2. Go local with Food
After traveling to so many countries, and living for long periods of time especially in Barcelona, we often have friends who ask for restaurant recommendations. Problem is, we don’t go to any restaurants. I mean…we don’t even go to restaurants in the U.S.–we have 4 kids. Not only is it pricey, but “Smith, Party of 6” isn’t always the most relaxing dining experience. No, we don’t do restaurants in Europe, especially since in many cities, the dining experience can be much longer (up to 2 hours or more). Instead, we do “Grocery Stores”. Yep, Grocery Stores. Especially Aldi, Lidl, and Mercadona. WE also do outdoor markets. I’m a firm believer that you learn a culture by its home-cooked meals, and grocery stores are the ground floor. We love to dive into the new and different foods, and we often let the kids choose what they want. Of course, some grocery stores are more difficult than others, esp. Croatia where we didn’t have the advantage of an easily translatable romance language, and the Croatian Kuna has an uneven exchange rate against the euro and dollar. Either way, though, we’ve found that you can get the same, and sometimes better, food in grocery stores than restaurants, and it’s always cheaper. (Below, some favorite grocery foods in Italy and Spain)
3. Level Up on Going Green
From meticulously dividing garbage into up to four different categories and putting out the right receptacles on the right day in Italy to paying for utilities in HomeAway and AirBnB rentals, life in Europe can be much more conservation-minded than life in the U.S. Europeans like to save energy and live green. The value of conservation may even carry over to laundry, as few apartments in the places where we’ve lived (Spain and Italy) have had a dryer; and washing machines in Europe take 2-3 times longer than U.S. counterparts (up to 3 hours for a load to finish). But one thing we’ve learned, is that welcoming the change in lifestyle is actually something our kids have enjoyed–in fact, in Italy, hanging the laundry out became one of the coveted chores.
4. Hang with the Locals
One of the most significant opportunities to grow has been interacting with locals while we’re abroad. It’s a chance for all of us (not just the children) to see from another’s viewpoint and thereby broaden perspectives. For this reason, I always encourage my boys to jump into a futbol (i.e. soccer) game with local kids at a park. Whether it’s been France, Spain, or Italy, the kids have always figured out how to work around the language differences–playing seems to have a language all its own.
We have also religiously attended our church services on Sundays, no matter where we are. This has often meant staying for 2-3 hours of church services, depending on our travel schedule, even when we may not speak the same language as the congregation. In Spain, my fluency in Spanish has made it easier, but the more we’ve gone to Church, the more the kids figure out how to communicate and get around the language barrier, to the point that the oldest have often said they don’t need me to translate for them, even though they don’t speak Spanish.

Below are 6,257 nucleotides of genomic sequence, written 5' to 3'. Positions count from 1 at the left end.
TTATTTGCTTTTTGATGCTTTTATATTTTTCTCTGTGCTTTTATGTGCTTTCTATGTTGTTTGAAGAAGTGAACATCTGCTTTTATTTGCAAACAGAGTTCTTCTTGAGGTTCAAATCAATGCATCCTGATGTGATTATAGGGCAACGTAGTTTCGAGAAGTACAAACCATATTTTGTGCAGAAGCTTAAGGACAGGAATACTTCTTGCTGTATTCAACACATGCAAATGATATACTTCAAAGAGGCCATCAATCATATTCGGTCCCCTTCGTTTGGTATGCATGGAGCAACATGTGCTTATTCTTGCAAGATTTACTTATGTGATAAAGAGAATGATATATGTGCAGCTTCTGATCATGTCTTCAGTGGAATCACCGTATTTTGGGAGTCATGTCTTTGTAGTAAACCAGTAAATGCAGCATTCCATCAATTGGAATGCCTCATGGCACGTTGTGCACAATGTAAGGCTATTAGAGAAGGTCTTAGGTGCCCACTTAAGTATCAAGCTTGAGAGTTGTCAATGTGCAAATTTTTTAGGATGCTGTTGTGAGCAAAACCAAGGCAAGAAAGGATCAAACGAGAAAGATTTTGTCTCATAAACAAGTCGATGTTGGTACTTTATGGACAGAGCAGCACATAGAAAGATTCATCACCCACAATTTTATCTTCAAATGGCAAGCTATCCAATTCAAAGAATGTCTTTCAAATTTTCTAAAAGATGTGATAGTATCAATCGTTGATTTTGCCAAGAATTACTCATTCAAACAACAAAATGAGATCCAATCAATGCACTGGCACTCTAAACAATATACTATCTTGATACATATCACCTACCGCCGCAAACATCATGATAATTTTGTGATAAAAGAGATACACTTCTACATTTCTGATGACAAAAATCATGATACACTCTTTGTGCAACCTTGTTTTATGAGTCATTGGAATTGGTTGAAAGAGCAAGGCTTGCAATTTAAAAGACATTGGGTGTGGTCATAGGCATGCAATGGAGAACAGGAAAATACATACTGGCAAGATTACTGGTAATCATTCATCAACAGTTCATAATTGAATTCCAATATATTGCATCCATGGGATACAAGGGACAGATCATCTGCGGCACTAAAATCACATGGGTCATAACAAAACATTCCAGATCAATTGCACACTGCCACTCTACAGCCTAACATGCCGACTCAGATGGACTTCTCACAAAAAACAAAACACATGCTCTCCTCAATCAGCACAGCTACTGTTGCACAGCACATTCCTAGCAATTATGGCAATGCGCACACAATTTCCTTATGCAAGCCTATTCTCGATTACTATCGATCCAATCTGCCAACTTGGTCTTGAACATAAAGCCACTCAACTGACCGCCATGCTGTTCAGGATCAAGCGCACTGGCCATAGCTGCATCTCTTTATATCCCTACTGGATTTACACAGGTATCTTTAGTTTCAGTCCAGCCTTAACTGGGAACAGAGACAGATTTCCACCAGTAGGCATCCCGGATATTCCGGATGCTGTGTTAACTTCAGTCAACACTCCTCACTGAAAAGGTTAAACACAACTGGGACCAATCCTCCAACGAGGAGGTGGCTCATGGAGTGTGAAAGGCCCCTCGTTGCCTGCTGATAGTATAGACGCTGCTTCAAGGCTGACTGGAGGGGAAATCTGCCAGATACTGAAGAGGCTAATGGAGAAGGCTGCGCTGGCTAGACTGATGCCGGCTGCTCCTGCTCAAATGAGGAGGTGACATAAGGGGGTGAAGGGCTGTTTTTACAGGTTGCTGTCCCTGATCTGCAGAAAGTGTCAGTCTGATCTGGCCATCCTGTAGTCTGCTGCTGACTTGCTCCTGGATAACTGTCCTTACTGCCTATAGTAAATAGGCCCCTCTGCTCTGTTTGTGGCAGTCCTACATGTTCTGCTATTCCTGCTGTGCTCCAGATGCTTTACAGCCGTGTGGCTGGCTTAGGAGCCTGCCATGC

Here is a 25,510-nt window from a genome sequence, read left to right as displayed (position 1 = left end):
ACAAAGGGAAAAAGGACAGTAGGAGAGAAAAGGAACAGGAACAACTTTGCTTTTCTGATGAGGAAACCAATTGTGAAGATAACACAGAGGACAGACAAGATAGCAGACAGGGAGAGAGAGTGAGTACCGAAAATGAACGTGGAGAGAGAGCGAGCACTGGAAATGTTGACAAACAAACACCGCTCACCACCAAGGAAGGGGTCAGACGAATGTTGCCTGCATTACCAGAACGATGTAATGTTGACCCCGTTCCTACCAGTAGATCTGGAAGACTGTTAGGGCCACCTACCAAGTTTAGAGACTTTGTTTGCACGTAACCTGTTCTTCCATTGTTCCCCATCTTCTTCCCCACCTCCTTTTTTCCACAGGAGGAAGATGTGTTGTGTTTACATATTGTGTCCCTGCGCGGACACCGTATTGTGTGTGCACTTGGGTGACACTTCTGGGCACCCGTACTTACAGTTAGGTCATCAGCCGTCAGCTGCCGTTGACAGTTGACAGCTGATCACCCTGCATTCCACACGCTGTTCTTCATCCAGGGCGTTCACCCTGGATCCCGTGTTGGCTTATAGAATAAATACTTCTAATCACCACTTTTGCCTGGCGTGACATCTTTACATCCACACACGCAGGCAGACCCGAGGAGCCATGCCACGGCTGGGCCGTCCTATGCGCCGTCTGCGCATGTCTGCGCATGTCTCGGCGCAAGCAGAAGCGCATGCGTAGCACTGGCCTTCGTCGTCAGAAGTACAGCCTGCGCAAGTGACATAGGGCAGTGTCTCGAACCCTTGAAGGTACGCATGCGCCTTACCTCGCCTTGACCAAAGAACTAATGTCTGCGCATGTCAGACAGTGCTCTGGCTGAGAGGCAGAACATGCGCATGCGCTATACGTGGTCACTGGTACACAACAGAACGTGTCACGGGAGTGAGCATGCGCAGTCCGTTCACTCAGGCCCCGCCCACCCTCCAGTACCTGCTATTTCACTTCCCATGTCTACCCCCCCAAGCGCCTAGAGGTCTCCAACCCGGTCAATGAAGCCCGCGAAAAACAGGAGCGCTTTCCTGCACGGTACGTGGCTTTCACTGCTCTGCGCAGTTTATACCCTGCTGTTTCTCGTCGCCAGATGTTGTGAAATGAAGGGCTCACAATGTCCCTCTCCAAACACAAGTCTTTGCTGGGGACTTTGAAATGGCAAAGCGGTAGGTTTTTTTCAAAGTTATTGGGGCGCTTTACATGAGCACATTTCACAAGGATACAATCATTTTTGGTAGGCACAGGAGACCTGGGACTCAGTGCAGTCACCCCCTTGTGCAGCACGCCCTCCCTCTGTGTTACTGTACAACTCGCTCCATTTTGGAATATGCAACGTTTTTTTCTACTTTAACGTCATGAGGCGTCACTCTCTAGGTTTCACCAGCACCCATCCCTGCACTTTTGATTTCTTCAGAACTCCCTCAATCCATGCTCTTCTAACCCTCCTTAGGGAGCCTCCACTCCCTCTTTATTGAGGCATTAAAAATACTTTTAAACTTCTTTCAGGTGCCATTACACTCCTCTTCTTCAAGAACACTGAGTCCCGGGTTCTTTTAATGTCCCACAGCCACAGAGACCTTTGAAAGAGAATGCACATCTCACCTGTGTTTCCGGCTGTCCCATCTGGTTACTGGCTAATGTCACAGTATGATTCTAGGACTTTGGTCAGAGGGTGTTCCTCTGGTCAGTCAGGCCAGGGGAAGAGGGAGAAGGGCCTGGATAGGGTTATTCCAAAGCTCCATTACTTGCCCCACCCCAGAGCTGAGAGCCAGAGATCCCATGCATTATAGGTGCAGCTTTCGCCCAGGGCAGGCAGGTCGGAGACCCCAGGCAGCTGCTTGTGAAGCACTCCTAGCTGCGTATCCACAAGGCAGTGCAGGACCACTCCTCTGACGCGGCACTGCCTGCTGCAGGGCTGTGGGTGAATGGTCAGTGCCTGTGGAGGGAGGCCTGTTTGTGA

5. Don’t Always trust the Travel Gurus
Despite what travel gurus like Rick Steves preach, the Euro Rail System is NOT inexpensive or frugal, especially with a family of 6. Inexpensive flights can be a good alternative–even commonly derided cheap airlines like RyanAir aren’t as bad as billed, as long as you know the conditions/specifics of traveling with them. (EasyJet is particularly constricting on their carry-on baggage policies). If booking a flight, don’t fall into the “you can book flights once you get here” trap…it’s best to plan ahead, as Euro flights, just like US flights, are much cheaper a month or two before your travel date.
A good alternative is rental cars. Yes, they can be somewhat expensive (up to $100 a day) but renting from a carrier in an airport is cheaper, and car prices vary by country. Generally, we found them to be more expensive in the UK, and extremely cheap in Spain ($50 for an entire weekend for a car that fits 7). If you book online early enough, they can be the cheapest option for travel. Of course, if you drive, tolls and gas are worth examining (especially in France and Spain), but Michelin has a great website for figuring out travel costs.
A few travel laws you’ll need to keep in mind if you drive in Europe: 1) If you’re renting in Switzerland, Austria, or Slovenia, make sure you get a highway “vignette” sticker, or you’ll be slapped with a huge fine; 2) You will get caught speeding…by a camera. There are a ton in Europe. On the bright side though, the average speed highways can be fun (esp. in Italy where people driving sports cars sit on the side of the road for a few minutes just so they can push 120 MPH). 3) Make sure you follow traffic signs, especially the zone traffic limitato signs. Risking it just because you don’t see a cop will lead to a steep fine (like I found out in Padova). There are cameras everywhere.